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Running in Cycles
Business often runs in cycles as do some partnerships. Take travel agents for instance. For many years travel suppliers doted on agents in the hope that they would deliver clients to airlines, resorts, ships and destinations. The term “partner” was bandied about as the key word in describing this relationship. Ironically, it was once heavily used by airlines that decided to step out of this relationship by divorcing themselves from travel agents in the 1990s.
In the years that followed industry observers had different views about the future of travel agents. Many said agents were going to go out of business for a variety of reasons, including the end of airline commissions, the growth of online travel sites, 9/11, SARS, H1N1 and the economic downturn. This was the down cycle when everyone thought suppliers would keep going to direct with an eye on the demise of agents.
But a funny thing happened on the way to the funeral. It turns out that consumers actually make the decision about where they would like to book. Sure, they can use the Internet to find a deal and book it themselves. If they are out of work, they have plenty of time to do that, but not a lot of money to spend when they do find a “deal.” On the other hand, those who do have a job are finding they are working harder than ever, which doesn’t leave a lot of free time to surf travel websites. But a different trend emerges when you take into account the overwhelming amount of travel information online, the limited vacation time people have today and the out of pocket cost. That trend is the re-emergence of the travel agency distribution channel that has weathered the ups and downs of the travel industry, as well as the hot and cold feelings of the travel suppliers they sell.
Smart consumers are turning to travel agents and smart suppliers are doing the same thing. For example, I recently sat down with Matthew Tippins, director of marketing for SuperClubs, to discuss some of the latest travel trends, including what’s happening with travel agents and distribution strategies. “We lost focus on the travel agent community for a brief time, and we are still trying to recover from that,” he admitted to me. “Ultimately, our refocused efforts, with new tools and programs, were designed with the travel agent community in mind. And our strategy forward is to rebuild and grow that relationship with travel agents.”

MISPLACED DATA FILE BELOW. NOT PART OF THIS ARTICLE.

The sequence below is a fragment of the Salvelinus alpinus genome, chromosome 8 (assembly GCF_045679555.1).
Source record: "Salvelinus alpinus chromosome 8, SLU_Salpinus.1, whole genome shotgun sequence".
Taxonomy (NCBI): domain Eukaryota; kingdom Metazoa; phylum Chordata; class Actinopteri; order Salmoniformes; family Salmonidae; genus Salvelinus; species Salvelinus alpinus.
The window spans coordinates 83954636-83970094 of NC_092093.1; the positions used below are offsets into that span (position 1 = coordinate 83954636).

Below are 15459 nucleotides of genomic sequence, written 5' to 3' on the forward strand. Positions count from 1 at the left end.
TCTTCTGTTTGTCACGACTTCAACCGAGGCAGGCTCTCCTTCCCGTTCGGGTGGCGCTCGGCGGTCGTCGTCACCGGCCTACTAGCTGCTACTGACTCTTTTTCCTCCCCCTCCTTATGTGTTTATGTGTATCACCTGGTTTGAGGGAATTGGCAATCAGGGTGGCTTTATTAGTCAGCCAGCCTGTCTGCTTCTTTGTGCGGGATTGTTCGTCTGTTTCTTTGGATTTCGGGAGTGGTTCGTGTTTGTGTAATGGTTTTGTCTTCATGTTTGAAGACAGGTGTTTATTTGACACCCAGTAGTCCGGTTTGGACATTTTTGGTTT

I also spoke with Imad Khalidi, president and CEO of Auto Europe, who gave me a different take on travel agents. He believes agents are far more important on a relative basis than individual consumers. “We pay far greater attention to the agent and meeting their needs because the value they bring us is far greater than any individual consumer who might book just a single time,” he says. Imad says he’s seen a sizable increase recently in Auto Europe’s percentage of agent bookings, another indication that the consumer is returning to the agency distribution channel.
In both cases, these suppliers recognize the importance in both reaching and engaging with travel agents in order to grow their business. As Tippins told me, even a short disengagement from agents can have a pro-longed impact on their bottom line. Even though things tend to run in cycles, as we are currently seeing, most travel businesses would be better served by staying engaged with agents through the ups and the downs.
Mark Murphy is president and CEO of Performance Media, parent of TravelPulse.com, Agent @ Home magazine, Vacation Agent magazine, Travel Agent Academy and Virtual Travel Events.
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